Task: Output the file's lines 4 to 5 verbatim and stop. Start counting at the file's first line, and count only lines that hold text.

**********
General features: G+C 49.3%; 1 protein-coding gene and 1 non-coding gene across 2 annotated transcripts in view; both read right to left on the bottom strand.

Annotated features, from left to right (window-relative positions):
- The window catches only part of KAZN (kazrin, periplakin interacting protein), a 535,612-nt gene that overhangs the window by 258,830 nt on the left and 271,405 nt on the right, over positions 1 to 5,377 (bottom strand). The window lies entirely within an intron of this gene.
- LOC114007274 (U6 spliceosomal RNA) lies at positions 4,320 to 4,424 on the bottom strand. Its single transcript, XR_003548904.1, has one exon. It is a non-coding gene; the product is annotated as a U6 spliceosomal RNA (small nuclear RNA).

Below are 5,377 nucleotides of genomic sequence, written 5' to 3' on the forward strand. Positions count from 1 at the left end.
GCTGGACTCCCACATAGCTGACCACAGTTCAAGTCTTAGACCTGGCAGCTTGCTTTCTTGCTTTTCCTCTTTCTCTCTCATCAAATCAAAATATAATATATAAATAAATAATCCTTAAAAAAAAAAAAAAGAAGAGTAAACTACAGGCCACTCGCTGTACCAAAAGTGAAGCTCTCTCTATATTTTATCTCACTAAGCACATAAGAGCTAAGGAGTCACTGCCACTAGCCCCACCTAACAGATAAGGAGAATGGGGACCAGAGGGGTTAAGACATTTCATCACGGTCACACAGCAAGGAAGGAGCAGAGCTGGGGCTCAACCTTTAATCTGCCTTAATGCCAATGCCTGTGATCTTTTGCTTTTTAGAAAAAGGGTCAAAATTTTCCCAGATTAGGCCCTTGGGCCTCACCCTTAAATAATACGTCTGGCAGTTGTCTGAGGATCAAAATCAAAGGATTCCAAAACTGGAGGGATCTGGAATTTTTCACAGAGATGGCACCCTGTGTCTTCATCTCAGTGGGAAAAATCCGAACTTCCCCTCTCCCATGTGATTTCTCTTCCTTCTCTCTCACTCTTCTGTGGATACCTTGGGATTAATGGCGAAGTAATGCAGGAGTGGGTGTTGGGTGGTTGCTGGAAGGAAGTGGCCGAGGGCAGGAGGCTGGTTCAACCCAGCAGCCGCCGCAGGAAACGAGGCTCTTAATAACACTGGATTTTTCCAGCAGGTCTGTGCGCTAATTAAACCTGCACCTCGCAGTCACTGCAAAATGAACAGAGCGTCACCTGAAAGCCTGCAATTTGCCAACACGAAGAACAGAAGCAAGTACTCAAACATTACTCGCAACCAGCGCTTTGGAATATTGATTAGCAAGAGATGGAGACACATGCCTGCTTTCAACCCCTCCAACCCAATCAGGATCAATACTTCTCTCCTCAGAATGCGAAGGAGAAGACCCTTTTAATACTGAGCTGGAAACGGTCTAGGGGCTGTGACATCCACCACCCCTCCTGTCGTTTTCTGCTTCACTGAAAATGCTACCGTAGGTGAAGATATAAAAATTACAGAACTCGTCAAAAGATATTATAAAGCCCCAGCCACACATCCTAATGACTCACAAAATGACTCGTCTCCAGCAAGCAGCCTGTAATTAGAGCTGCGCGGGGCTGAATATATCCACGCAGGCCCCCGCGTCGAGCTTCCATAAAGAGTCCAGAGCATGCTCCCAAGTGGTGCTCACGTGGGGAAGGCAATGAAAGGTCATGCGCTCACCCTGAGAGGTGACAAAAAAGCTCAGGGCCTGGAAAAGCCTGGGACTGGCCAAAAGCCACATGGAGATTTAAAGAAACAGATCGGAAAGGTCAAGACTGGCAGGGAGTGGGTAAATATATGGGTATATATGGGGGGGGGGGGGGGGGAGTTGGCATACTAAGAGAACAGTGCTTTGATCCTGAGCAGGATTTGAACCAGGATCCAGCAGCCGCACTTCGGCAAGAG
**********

- LOC114007274 (U6 spliceosomal RNA) lies at positions 4,320 to 4,424 on the bottom strand. Its single transcript, XR_003548904.1, has one exon. It is a non-coding gene; the product is annotated as a U6 spliceosomal RNA (small nuclear RNA).

Below are 5,377 nucleotides of genomic sequence, written 5' to 3' on the forward strand. Positions count from 1 at the left end.